4 tips to avoid being overcharged
4 tips to avoid being overcharged
Many potential mortgage borrowers spend time on mortgage websites in preparation for shopping offline. The check these sites to see if they will qualify, to decide what kind of mortgage best meets their needs, and whether they want to buy down the rate by paying points or pay a higher rate to get a cash rebate.
Potential borrowers also visit the Web for another reason: To get mortgage prices they can use in shopping offline. Many borrowers think that the way to select a loan officer or mortgage broker (I will refer to them as "LOs" throughout this column) is to find a price online and ask prospective LOs if they can beat it.
In fact, this is a useless exercise because LOs can't be held to price quotes; almost all LOs will respond with some version of "No problem, I can beat that," whether they can or not. If the price you quote is ridiculously low, the honest LOs will pass, leaving you to select among the liars.
I hasten to add that a borrower can use price information taken from the Web to reduce or eliminate the information advantage the LO otherwise has.
The problem is that most borrowers don't know the kind of information they need for the purpose, where to get it, or how to use it. This article is directed to these questions.
The borrower's challenge
The most difficult challenge facing a borrower shopping offline is that the borrower has to select the LO before knowing the price of the mortgage. The LO may quote a price, but it means nothing. As a result, the LO has multiple opportunities to overcharge. Borrowers who don't understand this are sitting ducks.
Preventing overcharges by "dual-apping"
Broadly, there are two ways to prevent overcharges. One way is to withhold full commitment by applying covertly to two or more LOs, then playing one off against the other when both have cleared you to lock.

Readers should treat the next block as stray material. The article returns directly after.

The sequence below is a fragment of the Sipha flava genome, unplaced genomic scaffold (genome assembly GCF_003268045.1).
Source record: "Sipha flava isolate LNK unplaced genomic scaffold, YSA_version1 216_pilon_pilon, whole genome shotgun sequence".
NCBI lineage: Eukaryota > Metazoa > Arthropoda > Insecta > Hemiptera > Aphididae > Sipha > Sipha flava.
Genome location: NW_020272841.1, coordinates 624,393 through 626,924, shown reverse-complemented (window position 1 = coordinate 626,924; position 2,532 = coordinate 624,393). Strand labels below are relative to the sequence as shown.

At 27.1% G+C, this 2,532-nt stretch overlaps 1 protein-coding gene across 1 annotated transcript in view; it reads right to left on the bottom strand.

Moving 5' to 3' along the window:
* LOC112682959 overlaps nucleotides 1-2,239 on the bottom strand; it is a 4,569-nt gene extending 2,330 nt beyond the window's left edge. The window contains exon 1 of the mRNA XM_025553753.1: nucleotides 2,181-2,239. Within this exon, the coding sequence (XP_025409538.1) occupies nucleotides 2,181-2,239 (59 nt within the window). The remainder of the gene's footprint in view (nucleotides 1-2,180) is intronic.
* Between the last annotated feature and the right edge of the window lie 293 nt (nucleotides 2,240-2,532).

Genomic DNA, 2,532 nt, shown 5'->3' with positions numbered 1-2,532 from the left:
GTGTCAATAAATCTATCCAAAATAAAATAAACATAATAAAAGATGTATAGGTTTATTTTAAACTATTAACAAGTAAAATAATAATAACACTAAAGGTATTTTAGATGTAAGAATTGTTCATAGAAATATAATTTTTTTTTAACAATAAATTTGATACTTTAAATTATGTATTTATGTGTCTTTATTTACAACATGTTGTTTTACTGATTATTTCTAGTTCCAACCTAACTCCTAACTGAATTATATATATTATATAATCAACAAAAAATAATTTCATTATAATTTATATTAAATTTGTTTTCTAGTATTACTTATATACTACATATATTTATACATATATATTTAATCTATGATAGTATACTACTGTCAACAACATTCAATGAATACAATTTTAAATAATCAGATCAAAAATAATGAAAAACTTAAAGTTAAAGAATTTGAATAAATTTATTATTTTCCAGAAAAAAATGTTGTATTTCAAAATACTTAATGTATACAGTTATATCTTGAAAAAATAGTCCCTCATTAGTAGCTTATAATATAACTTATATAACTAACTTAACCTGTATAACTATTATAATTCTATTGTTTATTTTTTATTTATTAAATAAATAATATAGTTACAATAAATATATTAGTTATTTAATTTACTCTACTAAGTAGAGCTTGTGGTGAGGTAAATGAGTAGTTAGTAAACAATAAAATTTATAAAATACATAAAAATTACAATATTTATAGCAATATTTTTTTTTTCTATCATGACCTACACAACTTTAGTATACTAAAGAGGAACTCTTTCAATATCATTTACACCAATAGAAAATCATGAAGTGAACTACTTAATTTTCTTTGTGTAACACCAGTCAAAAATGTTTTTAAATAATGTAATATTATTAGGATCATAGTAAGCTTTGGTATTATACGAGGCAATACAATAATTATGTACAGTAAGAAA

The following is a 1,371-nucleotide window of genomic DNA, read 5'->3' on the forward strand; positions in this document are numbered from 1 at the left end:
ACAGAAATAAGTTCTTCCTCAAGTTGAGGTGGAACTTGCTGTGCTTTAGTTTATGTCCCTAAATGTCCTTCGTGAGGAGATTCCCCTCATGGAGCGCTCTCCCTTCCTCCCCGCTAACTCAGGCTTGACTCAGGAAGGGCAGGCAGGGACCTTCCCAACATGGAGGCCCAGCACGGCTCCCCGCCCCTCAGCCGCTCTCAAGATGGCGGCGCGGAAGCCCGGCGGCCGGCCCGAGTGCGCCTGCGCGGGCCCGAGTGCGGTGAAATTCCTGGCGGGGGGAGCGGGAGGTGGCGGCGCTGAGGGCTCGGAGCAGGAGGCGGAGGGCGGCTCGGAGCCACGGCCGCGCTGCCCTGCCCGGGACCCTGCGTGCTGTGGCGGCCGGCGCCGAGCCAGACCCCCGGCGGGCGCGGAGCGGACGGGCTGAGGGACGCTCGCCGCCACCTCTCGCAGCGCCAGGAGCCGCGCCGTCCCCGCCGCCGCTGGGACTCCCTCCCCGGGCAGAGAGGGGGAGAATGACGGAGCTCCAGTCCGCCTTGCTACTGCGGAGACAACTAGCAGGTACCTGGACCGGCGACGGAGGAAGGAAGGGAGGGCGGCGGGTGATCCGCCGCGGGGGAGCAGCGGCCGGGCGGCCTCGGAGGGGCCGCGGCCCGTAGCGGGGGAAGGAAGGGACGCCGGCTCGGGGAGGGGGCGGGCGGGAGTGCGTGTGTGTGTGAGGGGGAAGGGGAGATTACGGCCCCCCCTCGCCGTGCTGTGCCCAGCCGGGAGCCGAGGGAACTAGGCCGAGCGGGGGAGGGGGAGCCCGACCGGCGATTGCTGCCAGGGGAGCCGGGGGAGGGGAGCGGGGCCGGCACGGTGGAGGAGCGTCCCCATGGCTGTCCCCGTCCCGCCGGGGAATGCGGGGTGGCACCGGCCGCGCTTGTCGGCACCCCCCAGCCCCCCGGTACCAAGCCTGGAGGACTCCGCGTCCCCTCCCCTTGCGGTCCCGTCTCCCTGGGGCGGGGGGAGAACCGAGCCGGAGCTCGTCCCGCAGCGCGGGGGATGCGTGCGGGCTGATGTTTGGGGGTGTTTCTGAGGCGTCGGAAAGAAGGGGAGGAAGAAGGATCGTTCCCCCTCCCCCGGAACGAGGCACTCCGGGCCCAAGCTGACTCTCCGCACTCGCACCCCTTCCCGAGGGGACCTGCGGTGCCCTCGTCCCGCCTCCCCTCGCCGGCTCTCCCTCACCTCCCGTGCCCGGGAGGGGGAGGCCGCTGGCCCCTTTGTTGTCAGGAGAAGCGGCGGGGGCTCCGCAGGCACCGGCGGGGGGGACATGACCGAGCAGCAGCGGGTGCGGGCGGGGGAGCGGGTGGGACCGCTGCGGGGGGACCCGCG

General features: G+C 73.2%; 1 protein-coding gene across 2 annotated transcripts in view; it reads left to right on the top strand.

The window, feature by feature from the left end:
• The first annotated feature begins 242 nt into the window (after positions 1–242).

The downside of this, in addition to it being sneaky and time-consuming, is that you probably will have to pay for multiple appraisals, and the LOs will feel deceived and angry. Some will walk away rather than be manipulated, leaving you with only one (angry) LO, or perhaps none. I do not recommend this approach.
Preventing overcharges by finding your price online
The much better alternative is to price your loan online while keeping the LO informed as to what you are doing. Documenting a competitive price as a standard keeps the LO honest, without any deception on your part.
However, for this to work, your online price has to stand up to the critical queries of your LO. He will claim that your price is not fully adjusted for all the features of your transaction, or that it doesn't cover all lender charges, or that it does not reflect recent market changes.
The last point is almost sure to be raised when you are prepared (and have been cleared) to lock the price.
There are hundreds of websites that offer mortgage prices, but very few that provide the capacity to drill down to the one set of prices applicable to a specific transaction, and even fewer that cover all lender charges and are always up to date. Among the sites: mortgagemarvel.com and zillow.com, and my own website: mtgprofessor.com.
Dealing with offline risk
If you have obtained a credible online price and keep it current, you are positioned as well as possible to negotiate a favorable deal with your LO. But the process is not free of risk.
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